During last weekend’s Juneteenth events, the Juneteenth Association of Tyler held its annual parade on Martin Luther King Jr. Blvd. and We Remember Tyler presented its second annual vigil in remembrance of Black victims of lynching.
The holiday marks the day Union General Gordon Granger and his troops came to Galveston, Texas, announcing Black people were free of slavery in Texas and already free across most of the country. Two years earlier, President Abraham Lincoln had declared slaves in the Confederacy free through the Emancipation Proclamation on January 1, 1863.
In 2021, Juneteenth became a federal holiday, spearheaded by activists such as Opal Lee, the “Grandmother of Juneteenth.”
Tyler residents defined Black liberation and reflected on Black resilience in America in the face of injustices and inequalities.
The Rev. Larry Wade, a speaker at the lynching vigil, said the holiday reflects “the resiliency of the Black race.”
“In 1619, we first were brought to these shores on a ship called the White Lion, arriving in the colony of Virginia, with about 20 to 30 enslaved blacks from the continent of Africa,” Wade said.
📷 all photos by Nico Grayson
Wade vividly described the effects of colonialism and white supremacy, two practices embedded in the formation of the United States from the beginning.
Since emancipation, Black Americans have been fighting for their liberation – whether from white hate groups or being targeted for being Black while walking or driving. Black Americans are 3.23 times more likely than white Americans to be killed by police, according to a new study by researchers from Harvard T.H. Chan School of Public Health.
Drummer Casey Muze performed at the June 17 lynching vigil.
The vigil began with an African drum performance by Casey Muze.
When asked the question, “What does Black liberation mean to you?” Muze said, “It means an opportunity to walk down the street and feel like you’re safe and not be judged or assumed you have ill intentions.”
We Remember Tyler’s Carolyn Davis said the term “woke” indicates awareness and attention, “regardless of how uncomfortable the past may be.”
Carolyn Davis of We Remember Tyler said Black liberation “means black freedom … politically, economically and socially.”
A speaker at the remembrance, Davis said being vigilant means being wakeful.
“There are those who say the term ‘woke’ has a negative connotation … There’s nothing wrong with being attentive … a person who is aware of the past and willing to come face to face with it and acknowledge it, regardless of how uncomfortable the past may be.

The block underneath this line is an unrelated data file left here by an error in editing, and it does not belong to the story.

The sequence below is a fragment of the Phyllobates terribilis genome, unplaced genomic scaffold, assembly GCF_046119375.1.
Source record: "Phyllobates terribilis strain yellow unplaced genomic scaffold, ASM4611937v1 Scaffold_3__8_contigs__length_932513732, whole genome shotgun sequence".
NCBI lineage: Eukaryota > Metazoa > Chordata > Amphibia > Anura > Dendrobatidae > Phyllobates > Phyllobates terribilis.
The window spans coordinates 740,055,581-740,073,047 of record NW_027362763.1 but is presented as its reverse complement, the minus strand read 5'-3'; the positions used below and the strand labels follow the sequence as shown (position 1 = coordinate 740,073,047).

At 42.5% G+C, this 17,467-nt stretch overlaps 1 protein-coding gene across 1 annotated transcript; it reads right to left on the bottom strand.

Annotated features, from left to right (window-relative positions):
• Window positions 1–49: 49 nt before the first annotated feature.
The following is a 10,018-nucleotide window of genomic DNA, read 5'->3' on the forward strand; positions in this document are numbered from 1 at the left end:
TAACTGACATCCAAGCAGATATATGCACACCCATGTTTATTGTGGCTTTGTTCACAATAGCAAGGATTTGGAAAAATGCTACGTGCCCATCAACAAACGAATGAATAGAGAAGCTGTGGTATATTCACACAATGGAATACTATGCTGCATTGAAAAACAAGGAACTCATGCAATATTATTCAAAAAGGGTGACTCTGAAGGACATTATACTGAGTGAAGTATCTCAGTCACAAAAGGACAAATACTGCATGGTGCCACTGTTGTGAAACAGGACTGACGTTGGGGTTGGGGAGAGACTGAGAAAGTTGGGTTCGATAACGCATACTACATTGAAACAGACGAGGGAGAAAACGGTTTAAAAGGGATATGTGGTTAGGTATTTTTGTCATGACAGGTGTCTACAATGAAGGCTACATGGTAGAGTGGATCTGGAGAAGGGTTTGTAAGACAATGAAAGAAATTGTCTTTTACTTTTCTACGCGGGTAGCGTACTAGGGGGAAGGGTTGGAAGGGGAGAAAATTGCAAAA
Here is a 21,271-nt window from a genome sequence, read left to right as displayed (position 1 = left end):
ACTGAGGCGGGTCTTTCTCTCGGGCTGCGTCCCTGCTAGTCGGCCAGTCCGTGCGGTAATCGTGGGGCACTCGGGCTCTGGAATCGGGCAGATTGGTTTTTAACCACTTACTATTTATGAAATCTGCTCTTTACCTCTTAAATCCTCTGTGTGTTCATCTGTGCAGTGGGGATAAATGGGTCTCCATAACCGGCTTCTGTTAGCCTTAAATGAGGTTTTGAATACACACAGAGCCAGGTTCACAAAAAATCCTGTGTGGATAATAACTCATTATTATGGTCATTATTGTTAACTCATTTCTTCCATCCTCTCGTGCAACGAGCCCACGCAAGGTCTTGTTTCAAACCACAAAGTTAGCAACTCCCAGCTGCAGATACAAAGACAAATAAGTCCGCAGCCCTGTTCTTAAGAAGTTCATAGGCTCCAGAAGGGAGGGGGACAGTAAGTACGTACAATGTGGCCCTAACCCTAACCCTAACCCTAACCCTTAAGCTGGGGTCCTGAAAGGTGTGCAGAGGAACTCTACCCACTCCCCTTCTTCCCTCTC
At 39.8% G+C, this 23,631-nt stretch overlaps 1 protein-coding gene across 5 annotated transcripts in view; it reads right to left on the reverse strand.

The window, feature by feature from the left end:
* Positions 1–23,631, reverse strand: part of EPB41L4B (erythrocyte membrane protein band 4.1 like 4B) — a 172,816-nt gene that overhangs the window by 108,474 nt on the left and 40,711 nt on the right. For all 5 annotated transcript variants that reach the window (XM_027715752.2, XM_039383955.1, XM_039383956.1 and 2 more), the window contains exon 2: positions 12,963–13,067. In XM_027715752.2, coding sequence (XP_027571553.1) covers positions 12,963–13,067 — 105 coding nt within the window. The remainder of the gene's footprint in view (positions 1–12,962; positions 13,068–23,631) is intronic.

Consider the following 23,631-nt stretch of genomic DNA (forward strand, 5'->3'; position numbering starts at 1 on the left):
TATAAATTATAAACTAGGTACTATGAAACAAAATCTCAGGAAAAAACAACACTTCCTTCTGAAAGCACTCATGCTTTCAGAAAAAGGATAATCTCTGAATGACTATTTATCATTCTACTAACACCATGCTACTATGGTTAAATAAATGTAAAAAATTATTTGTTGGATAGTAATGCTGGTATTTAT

This is how we liberate ourselves, free ourselves and move forward together,” Davis said.
Parade participants sports antique trucks along Martin Luther King Blvd.
Davis called attention to the Civil War monument at Tyler’s downtown square.
“This area was a major center of Confederate activity during the Civil War. The year 1965 is inscribed on the monument, a mere 58 years ago during the Civil Rights era.
“The term ‘loyal slaves’ is written on that monument. I wonder if any of the people referred to on the monument as loyal slaves ultimately became became a lynching victim?” she asked.
For Davis and other leaders of We Remember Tyler, memorials hold hefty cultural weight. The group advocates for a lynching memorial monument to be erected on the grounds of the future Smith County courthouse.
Advocates say the monument would recognize the racial terror lynchings in Smith County, bringing dignity to the victims and beginning the first steps of moving towards racial reconciliation.
The group envisions a granite or marble monument similar to those installed on the square. The monument would include a short history of three victims of racial lynchings on Tyler’s downtown square: Henry Hilliard, Dan Davis and James Hodge.
Hector Garza said an acknowledgement of the atrocities on Tyler’s square is “long, long overdue.”
Hector Garza, the Democratic Chairman of Smith County, vocalized his support for the memorial.
Garza described the inhumane acts which took place on the very grounds where participants stood. He said Black East Texans continue to await acknowledgement of the acts on behalf of their ancestors.
“This wrong can never ever be corrected. But it can be made known that it was an inhumane injustice that never should have happened. This today would be appropriate and long, long overdue.”
A table set up during the vigil displayed photos and books at Tyler’s second annual lynching vigil presented by We Remember Tyler.
Historic photos of the lynchings and copies of “Tyler’s History of White Supremacy” by DG Montalvo were displayed during the vigil. The book provides an “in-depth look at the horrendous origins of racial conflict in Smith County.”
Montalvo said he received death threats for releasing the book in 2021.
The Texas African American Museum’s Gloria Washington promotes education and communication for a better future.
Gloria Washington of the Texas African American Museum spoke on restorative justice and public education. Like Montalvo, Washington recounted the importance of educating the public about Black history. For Washington, education and communication are key to Black liberation.
“If you don’t learn your history, you will forget your history, and it has a way of coming back. We have to keep the doors of communication open, so we will all be of one accord,” Washington said.